Khaleesiâs baby wants in on the action and she goes into labour, unfortunately all the midwives by this time have decided sheâs cursed and refuse to come to her aid. One of the Dothraki recalls the witch is also a midwife and Jorah carries Khaleesi towards Drogoâs tent, unaware of the horrors that wait to befall them inside.
Tyrion takes a liking to a whore his bodyguard stole for him and the three of them play a drinking game, which ends with Tyrion telling the two of his tragic past involving a girl he fell in love with after he and his brother saved her from a group of rapists. At least thatâs what he was led to believe at the time. It turns out it was all a sadistic joke set up by his father, who only divulged the girlâs true disposition after they had wed. This may be an important scene, providing yet more insight into Tyrionâs motivations.
The final scenes are played out in The Sept of Baelor, an area in front of the castle where executions take place. Arya has just caught a pigeon â isnât it cats sheâs supposed to be concentrating on? â and is trying to barter it for food when she sees a mad rush towards The Sept of Baelor: âThe hand of the king is going to confess!â? exclaim excided citizens as they run by. Arya makes her way up just in time to witness her fatherâs confession. Ned admits to âtreasonâ and proclaims Joffrey as the true heir to the throne.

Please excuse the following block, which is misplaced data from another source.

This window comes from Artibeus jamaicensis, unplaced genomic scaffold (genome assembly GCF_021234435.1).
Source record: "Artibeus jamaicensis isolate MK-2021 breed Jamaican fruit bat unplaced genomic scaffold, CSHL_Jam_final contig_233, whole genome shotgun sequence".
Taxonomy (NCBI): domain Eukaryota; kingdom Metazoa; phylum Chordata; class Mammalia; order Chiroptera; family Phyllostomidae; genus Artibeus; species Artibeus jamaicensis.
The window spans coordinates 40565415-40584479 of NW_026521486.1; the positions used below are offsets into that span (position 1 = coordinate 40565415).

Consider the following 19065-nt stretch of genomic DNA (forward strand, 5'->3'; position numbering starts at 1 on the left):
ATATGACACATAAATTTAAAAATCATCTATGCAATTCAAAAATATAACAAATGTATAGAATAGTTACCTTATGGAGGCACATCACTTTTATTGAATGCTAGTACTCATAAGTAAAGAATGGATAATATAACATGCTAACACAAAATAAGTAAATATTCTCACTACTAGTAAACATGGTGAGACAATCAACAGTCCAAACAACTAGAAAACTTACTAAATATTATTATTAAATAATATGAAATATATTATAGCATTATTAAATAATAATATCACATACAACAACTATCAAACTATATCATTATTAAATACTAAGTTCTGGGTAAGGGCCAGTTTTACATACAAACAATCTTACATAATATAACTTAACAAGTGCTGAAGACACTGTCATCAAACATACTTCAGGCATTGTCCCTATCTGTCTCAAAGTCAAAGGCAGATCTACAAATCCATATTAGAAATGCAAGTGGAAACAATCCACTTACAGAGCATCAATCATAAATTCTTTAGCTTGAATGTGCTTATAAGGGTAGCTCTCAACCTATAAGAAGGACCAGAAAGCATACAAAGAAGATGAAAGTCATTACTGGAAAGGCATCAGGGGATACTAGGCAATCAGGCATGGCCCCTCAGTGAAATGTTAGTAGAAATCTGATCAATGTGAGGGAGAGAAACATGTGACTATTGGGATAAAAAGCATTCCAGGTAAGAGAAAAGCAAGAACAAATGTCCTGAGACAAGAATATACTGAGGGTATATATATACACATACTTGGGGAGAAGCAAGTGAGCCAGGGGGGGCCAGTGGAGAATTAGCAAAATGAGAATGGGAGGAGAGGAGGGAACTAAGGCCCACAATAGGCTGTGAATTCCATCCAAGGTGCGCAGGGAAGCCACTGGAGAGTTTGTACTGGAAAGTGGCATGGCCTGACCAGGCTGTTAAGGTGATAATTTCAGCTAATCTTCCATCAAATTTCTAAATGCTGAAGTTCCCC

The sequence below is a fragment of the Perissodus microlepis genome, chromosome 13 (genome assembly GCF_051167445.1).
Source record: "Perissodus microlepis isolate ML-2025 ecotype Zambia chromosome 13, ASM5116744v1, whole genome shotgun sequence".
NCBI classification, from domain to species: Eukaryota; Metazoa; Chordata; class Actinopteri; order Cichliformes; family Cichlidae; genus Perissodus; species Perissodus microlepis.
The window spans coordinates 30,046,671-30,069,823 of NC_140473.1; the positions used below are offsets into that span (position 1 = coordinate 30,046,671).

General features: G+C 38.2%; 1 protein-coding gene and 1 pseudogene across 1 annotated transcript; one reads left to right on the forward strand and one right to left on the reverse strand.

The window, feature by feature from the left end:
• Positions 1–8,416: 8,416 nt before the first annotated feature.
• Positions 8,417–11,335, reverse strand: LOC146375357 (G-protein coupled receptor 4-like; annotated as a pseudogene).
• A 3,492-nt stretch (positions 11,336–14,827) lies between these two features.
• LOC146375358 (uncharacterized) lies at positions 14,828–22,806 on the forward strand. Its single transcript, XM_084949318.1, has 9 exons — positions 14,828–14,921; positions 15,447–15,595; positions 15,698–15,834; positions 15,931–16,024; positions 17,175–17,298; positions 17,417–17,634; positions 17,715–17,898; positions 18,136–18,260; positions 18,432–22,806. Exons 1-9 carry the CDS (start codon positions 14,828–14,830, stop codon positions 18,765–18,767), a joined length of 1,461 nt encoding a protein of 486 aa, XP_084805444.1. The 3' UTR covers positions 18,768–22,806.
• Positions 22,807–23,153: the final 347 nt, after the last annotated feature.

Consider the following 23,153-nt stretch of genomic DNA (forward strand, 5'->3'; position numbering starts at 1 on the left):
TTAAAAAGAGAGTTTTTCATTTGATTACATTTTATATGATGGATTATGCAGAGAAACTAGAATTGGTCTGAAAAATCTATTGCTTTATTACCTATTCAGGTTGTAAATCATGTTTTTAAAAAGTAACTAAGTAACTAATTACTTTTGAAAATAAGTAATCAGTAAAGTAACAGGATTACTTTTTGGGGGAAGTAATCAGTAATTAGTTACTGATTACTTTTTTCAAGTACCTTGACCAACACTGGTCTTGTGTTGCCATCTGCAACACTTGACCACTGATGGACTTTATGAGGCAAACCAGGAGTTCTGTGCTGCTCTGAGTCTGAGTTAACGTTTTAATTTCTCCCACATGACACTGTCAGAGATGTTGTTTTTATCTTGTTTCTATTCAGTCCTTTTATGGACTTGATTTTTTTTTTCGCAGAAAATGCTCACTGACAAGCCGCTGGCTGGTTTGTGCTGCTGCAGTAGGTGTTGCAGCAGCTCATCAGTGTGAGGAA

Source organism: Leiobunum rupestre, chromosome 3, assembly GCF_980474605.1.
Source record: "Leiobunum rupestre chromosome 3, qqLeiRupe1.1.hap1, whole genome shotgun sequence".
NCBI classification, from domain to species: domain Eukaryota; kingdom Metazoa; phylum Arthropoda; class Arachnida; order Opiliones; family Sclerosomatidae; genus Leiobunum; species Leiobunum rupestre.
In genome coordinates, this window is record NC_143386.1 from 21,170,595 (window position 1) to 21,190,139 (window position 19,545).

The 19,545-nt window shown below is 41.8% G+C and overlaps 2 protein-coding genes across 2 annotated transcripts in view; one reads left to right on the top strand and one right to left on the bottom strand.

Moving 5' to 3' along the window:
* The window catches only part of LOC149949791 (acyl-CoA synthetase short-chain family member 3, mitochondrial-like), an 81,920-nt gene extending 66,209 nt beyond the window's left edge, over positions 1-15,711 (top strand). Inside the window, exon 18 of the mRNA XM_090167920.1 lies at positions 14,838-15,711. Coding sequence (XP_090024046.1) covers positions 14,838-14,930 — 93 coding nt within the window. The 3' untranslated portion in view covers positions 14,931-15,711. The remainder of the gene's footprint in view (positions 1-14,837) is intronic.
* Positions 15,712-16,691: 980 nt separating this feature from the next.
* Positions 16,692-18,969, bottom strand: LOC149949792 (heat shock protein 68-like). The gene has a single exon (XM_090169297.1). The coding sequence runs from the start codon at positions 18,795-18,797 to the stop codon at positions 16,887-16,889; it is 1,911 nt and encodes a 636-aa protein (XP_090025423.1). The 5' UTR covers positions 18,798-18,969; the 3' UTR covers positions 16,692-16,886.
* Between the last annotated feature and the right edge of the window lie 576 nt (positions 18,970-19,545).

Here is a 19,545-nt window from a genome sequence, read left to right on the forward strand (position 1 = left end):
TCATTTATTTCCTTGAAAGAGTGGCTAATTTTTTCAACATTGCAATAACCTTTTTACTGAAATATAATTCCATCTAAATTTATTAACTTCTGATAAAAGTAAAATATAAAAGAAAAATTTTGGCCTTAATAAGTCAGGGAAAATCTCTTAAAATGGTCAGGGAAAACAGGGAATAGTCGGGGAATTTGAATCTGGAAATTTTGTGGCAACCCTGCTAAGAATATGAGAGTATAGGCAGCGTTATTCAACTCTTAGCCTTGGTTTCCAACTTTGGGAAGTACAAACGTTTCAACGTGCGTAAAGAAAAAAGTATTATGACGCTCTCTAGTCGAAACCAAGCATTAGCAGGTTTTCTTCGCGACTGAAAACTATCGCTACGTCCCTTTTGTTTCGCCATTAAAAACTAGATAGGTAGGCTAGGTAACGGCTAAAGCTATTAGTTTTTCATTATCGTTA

Joffrey acknowledges his plea and explains his wife to be (Nedâs daughter Sansa) and his puppet-master mother have both expressed a wish for mercy to be granted for the traitor Lord Stark. He proclaims they have persuaded him to let Ned live out his days in the Black Watch, where he will protect the realm from the dangers found north of the wall. Joffrey, however, is an inbred little bastard and seizes his chance to make an example of Ned: âAs long as I am your king, treason will never go unpunished. Ser Ilyn, bring me his head!â?
âNobody can believe it, even the characters who are corrupt. The Queen and Littlefinger and Varys are looking around in astonishment because they can’t believe that this guy, this young King has done this. He’s gone against everyone. It’s a big step to actually take, to chop off Ned Stark’s head,â? said Sean Bean, speaking yesterday about the shock events of todayâs showing.
This penultimate episode appeared to be more of a set-up for the epic events yet to unfurl during next weekâs season finale. With so many questions left unanswered it will be interesting to see how many the showâs producers see fit to resolve and how many they leave for season two. One thing is for certain though, after Joffreyâs ill-thought-out execution of Robbâs father no one would want to be in Jamie Lannisterâs shoes right now.